Council to make decision on accused Plum officer
Plum Council might decide the fate of a Plum police officer's job tonight, Thursday. Council members are scheduled to meet in a closed session at 6:30 p.m. to review a situation involving officer Jeremy Cumberledge, who has been suspended with pay since Jan. 11 after what borough officials have said was an internal breach of the municipal computer system.
A special voting meeting has been scheduled after the closed session at 7:30 p.m.
“We need to let Jeremy Cumberledge know what career he will have in Plum,” Councilman Michael Dell said.
“It has been more than a month that he has been on paid leave.”
The computer system contained records for the borough's 67 employees.
Borough manager Michael Thomas has said that the breach did not involve any residents' information, such as tax records.
Thomas said once the breach was discovered, measures were taken to ensure it didn't happen again.
Thomas said Plum officials turned over information with respect to the computer breach to another law-enforcement agency. He declined to disclose the name of the agency.
Cumberledge's base salary is $78,817. Cumberledge did not respond to messages seeking comment.
The Fraternal Order of Police, or FOP, represents police officers in legal matters. Both FOP Lodge 91 President Henry Wiehagen and attorney Ron Koerner also did not respond to messages seeking comment.
Dell said council's options are to continue Cumberledge's suspension with pay, suspend the officer without pay, reinstate him or fire him.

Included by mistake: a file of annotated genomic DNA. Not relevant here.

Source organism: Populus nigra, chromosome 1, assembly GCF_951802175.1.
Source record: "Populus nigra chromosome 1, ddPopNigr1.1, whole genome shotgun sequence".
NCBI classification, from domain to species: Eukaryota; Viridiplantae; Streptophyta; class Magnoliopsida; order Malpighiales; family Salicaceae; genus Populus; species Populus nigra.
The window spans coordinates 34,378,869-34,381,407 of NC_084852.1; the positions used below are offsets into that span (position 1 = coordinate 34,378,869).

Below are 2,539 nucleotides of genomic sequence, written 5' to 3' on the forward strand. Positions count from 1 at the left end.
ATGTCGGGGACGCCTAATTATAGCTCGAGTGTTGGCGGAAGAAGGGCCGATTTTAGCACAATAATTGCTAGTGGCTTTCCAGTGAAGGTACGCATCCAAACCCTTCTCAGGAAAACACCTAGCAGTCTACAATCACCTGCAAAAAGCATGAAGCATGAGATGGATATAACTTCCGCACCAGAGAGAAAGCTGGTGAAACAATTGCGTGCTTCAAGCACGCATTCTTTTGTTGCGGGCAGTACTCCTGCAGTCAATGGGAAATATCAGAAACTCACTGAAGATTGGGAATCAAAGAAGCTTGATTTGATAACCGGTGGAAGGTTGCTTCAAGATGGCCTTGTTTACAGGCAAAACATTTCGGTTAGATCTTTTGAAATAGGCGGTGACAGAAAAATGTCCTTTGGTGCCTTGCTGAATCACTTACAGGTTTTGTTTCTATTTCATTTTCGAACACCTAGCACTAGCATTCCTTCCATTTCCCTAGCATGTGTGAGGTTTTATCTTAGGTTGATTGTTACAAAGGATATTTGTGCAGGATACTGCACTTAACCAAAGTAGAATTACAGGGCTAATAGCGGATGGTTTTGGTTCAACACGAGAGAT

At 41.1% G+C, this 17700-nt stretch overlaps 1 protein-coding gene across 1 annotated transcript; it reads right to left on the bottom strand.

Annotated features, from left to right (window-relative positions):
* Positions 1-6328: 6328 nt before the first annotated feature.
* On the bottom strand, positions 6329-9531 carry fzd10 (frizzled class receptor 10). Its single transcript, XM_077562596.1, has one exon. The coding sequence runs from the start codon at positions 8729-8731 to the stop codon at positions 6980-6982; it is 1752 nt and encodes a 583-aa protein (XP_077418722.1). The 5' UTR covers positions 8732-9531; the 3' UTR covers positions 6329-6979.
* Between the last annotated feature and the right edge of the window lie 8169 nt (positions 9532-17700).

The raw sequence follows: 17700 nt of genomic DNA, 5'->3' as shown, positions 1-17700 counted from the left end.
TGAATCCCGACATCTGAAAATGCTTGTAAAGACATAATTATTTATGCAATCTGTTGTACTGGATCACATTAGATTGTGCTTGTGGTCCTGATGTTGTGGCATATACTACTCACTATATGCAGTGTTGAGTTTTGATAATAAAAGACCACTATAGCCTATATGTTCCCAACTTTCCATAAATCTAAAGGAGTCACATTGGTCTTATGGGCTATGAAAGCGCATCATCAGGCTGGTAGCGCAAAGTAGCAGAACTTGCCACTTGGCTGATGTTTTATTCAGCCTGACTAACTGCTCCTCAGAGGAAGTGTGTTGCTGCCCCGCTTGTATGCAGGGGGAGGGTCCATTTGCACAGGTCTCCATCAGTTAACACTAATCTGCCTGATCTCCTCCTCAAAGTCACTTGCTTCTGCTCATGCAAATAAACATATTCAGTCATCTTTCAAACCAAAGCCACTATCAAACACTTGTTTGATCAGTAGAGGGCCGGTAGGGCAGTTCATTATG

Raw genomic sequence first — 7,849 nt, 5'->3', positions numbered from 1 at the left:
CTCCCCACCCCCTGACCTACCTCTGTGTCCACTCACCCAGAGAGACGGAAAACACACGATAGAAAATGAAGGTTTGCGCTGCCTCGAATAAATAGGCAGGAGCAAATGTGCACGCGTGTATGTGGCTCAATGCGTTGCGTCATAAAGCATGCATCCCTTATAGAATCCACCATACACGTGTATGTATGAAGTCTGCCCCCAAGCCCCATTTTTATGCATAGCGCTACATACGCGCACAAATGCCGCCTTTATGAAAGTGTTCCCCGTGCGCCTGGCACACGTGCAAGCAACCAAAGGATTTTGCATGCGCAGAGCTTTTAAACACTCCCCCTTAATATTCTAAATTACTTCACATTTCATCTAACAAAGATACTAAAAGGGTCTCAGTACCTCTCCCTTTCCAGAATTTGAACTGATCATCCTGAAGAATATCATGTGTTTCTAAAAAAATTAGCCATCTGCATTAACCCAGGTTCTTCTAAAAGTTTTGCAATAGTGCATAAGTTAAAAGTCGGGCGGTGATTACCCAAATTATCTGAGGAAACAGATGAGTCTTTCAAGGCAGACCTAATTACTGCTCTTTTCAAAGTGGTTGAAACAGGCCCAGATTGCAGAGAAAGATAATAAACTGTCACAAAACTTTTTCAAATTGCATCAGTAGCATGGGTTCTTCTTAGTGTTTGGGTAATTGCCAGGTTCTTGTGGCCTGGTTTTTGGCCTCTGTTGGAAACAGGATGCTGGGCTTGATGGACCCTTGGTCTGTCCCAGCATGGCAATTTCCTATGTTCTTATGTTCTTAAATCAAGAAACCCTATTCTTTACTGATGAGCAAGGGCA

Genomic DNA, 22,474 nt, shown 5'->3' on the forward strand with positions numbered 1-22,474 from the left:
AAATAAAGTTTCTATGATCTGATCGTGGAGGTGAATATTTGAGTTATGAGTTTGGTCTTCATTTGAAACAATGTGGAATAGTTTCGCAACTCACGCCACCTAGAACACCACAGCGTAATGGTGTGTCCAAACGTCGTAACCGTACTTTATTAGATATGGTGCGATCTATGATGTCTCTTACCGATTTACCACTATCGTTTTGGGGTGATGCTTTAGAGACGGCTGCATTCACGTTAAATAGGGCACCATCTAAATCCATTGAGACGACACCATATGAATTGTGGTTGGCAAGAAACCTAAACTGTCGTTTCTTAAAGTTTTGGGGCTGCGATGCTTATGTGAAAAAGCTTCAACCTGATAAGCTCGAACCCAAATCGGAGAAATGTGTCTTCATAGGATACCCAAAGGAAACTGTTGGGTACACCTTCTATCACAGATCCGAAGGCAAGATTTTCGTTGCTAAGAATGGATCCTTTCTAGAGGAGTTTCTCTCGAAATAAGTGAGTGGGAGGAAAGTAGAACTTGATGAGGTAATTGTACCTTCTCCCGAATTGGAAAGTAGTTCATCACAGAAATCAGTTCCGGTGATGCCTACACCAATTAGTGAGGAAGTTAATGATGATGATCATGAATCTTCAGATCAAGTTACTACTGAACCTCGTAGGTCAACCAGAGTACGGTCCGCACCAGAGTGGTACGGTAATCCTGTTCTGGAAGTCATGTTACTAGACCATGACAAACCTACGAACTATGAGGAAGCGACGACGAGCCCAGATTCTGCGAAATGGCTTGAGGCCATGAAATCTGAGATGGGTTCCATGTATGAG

“I want to hear all sides,” Dell said. “I am keeping an open mind.”
Under the borough code, an officer can be suspended without pay, removed or reduced in rank for the following reasons:
• Physical or mental disability affecting the person's ability to continue in service, in which cases the person shall receive an honorable discharge from service.
• Neglect or violation of an official duty.
• Violation of any law with the violation being a misdemeanor or felony.
• Inefficiency, neglect, intemperance, immorality, disobedience of orders or conduct unbecoming a police officer.
• Intoxication while on duty.
• Engaging or participating in any political election campaign while on duty or in uniform or while using borough property.
“We owe it to him to at least make a decision right away,” Dell said.
Karen Zapf is a staff writer for Trib Total Media. She can be reached at 412-856-7400 ext. 8753 or email@example.com.
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